Networking – Network Devices

A network device allows a computer to communicate to another computer to either give information and/or to receive information or services (within a Local Area Network or into other networks via the “Cloud”).

Understanding what the different network devices are and normally used for will help when working with them. I will list the more commons types and explain their role in getting this communication job done. The first is a Hub.


This device lives on the OSI model’s first level. It is like driving with bumper cars. There seems to be little guidelines on how traffic flows and allows for collisions to happen frequently (which slows or kill the person “data”).  It runs on a half duplex (like on a walkie talkie where one party talks and says “over” and then the other side starts to talk… back and forth. In a small home/office environment, this device can allow some computers to get by without too much of an issue, but when there are many hubs being used, then the communication starts to breakdown and cause bottlenecks. Hubs are in a way considered passive and dumb (not much intelligence in it). A cousin of the hub is a Repeater which is similar to the HUB except it is active in providing an extra boost to push the data to the next contact point and is usually after a Hub or Switch.

SwitchCisco Switch 2900

This device lives on the OSI model’s second level. It is like your home car. You get in it and follow rules of driving to navigate from one point to another. This device has more advantages to the Hub because each port is its own direct line to another location, avoids common collisions, and communicates at Full-duplex (similar to phones where each end can talk and/or be heard and not needing to wait for a pause to continue). These devices have built in logic that uses M.A.C. (Media Access Control, a unique identifiers also known as hardware or physical address) to know where to find others on the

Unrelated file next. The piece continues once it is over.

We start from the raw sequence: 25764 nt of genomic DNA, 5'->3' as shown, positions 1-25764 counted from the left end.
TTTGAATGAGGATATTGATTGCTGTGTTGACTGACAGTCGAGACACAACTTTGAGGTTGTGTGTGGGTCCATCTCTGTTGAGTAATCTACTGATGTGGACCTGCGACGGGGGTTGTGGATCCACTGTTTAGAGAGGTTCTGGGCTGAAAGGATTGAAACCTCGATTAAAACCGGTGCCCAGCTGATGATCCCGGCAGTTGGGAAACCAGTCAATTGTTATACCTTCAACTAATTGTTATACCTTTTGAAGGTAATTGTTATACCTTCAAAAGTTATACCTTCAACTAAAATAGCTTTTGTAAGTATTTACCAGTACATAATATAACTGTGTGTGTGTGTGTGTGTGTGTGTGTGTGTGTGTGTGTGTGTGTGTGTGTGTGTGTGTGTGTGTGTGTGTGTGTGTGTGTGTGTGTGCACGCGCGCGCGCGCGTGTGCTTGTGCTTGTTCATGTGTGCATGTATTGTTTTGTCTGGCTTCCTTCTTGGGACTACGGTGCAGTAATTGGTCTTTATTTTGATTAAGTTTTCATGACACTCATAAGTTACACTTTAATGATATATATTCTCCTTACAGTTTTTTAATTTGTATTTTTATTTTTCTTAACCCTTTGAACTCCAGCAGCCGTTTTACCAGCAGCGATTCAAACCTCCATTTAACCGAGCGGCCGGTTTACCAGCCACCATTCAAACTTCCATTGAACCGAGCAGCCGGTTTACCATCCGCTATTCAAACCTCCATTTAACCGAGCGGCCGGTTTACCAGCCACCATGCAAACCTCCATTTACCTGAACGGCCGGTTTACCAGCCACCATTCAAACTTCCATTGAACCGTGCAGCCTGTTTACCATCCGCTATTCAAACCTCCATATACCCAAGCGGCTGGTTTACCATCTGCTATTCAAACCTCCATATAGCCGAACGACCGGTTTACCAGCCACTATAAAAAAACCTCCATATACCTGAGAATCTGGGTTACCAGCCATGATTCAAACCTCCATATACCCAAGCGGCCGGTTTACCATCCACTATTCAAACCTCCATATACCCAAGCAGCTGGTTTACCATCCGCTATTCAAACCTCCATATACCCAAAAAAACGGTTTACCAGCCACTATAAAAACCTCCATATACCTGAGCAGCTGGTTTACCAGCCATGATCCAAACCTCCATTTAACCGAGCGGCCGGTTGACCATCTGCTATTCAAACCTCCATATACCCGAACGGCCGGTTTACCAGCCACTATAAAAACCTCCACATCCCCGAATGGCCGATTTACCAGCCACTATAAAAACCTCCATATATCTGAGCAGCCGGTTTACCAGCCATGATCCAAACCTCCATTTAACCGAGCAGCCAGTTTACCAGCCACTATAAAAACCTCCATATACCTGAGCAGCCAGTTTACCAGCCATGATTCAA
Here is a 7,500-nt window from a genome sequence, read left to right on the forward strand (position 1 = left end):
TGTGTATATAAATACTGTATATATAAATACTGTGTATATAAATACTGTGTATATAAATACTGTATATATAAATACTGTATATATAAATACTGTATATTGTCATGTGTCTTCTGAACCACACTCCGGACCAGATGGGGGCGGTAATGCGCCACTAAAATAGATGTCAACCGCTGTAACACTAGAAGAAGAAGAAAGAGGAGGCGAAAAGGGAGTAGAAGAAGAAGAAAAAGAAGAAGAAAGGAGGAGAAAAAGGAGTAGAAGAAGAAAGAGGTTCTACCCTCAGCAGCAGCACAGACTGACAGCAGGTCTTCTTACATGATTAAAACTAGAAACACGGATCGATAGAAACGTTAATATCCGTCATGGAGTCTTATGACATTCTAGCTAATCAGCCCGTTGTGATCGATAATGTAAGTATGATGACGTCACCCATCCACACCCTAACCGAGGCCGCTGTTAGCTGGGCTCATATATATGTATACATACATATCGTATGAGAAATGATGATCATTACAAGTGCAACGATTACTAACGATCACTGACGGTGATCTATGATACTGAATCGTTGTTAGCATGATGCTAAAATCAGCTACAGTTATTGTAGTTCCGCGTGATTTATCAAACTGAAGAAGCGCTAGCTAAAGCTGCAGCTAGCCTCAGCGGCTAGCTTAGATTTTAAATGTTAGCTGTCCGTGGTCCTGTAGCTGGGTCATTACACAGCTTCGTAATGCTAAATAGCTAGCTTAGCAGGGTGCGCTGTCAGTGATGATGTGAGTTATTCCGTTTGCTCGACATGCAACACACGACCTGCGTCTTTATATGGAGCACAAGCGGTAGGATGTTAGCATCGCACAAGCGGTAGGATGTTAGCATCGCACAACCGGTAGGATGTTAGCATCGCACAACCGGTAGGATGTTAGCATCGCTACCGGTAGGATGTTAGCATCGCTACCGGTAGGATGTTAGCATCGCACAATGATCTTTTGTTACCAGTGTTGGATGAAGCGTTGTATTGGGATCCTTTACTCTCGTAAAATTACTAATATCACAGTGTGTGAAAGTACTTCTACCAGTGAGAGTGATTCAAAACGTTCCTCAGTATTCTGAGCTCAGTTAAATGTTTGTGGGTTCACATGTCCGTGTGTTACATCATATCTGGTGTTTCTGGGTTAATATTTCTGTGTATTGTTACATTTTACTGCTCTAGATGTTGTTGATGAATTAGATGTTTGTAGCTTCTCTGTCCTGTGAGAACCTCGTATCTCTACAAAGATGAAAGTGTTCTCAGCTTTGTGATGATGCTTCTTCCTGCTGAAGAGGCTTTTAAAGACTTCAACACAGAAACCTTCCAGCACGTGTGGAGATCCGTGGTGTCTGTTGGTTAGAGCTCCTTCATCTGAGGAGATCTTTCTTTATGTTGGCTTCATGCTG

same network after an initial broadcast the first time around.


This device lives on the OSI model’s third level. It is like leavinCisco Router 2600g home in your car from your main street and hitting a highway. One semi-major road that can lead you to larger expressways or through several other
streets depending on where you need to go. It uses an IP (Internet Protocol) Address and matches a computer’s MAC address to this IP address to help find or deliver to those computers.  This device can be pretty complex in its logic. It has security features, can have governing rules for either parties within the network or regarding those from without trying to get in. Typically this device allows a network to ISP modem and Home Routereach the internet and is sometimes referred to as a Gateway. This device (when acting as a Gateway) will normally connect to a modem that belongs to an ISP (Internet Service Provider) who gets us on to the WAN, the “Cloud” also known as the Internet.

Wireless LAN Controller

This device also lives on the OSI model’s third level. It is used to manage WAPs (Wireless Access Points) that bridge out or allow wireless connection to the network and works with the network Router to assist it to get the data to the right location.

Wireless LAN Controller



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